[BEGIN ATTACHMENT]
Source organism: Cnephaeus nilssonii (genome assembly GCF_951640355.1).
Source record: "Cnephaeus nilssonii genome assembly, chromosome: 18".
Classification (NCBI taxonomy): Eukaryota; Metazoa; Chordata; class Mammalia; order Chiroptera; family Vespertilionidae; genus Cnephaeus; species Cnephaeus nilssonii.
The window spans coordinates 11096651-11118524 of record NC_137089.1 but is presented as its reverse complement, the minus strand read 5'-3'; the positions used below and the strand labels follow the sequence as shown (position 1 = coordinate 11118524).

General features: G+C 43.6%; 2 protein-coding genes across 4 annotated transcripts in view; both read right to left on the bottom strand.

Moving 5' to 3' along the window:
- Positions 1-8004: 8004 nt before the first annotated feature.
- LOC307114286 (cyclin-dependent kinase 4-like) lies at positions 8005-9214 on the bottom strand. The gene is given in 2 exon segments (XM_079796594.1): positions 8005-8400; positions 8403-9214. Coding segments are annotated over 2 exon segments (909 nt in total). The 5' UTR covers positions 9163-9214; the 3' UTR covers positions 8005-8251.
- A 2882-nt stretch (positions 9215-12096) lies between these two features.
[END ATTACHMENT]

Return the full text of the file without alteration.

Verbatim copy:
Source organism: Cnephaeus nilssonii (genome assembly GCF_951640355.1).
Source record: "Cnephaeus nilssonii genome assembly, chromosome: 18".
Classification (NCBI taxonomy): Eukaryota; Metazoa; Chordata; class Mammalia; order Chiroptera; family Vespertilionidae; genus Cnephaeus; species Cnephaeus nilssonii.
The window spans coordinates 11096651-11118524 of record NC_137089.1 but is presented as its reverse complement, the minus strand read 5'-3'; the positions used below and the strand labels follow the sequence as shown (position 1 = coordinate 11118524).

General features: G+C 43.6%; 2 protein-coding genes across 4 annotated transcripts in view; both read right to left on the bottom strand.

Moving 5' to 3' along the window:
- Positions 1-8004: 8004 nt before the first annotated feature.
- LOC307114286 (cyclin-dependent kinase 4-like) lies at positions 8005-9214 on the bottom strand. The gene is given in 2 exon segments (XM_079796594.1): positions 8005-8400; positions 8403-9214. Coding segments are annotated over 2 exon segments (909 nt in total). The 5' UTR covers positions 9163-9214; the 3' UTR covers positions 8005-8251.
- A 2882-nt stretch (positions 9215-12096) lies between these two features.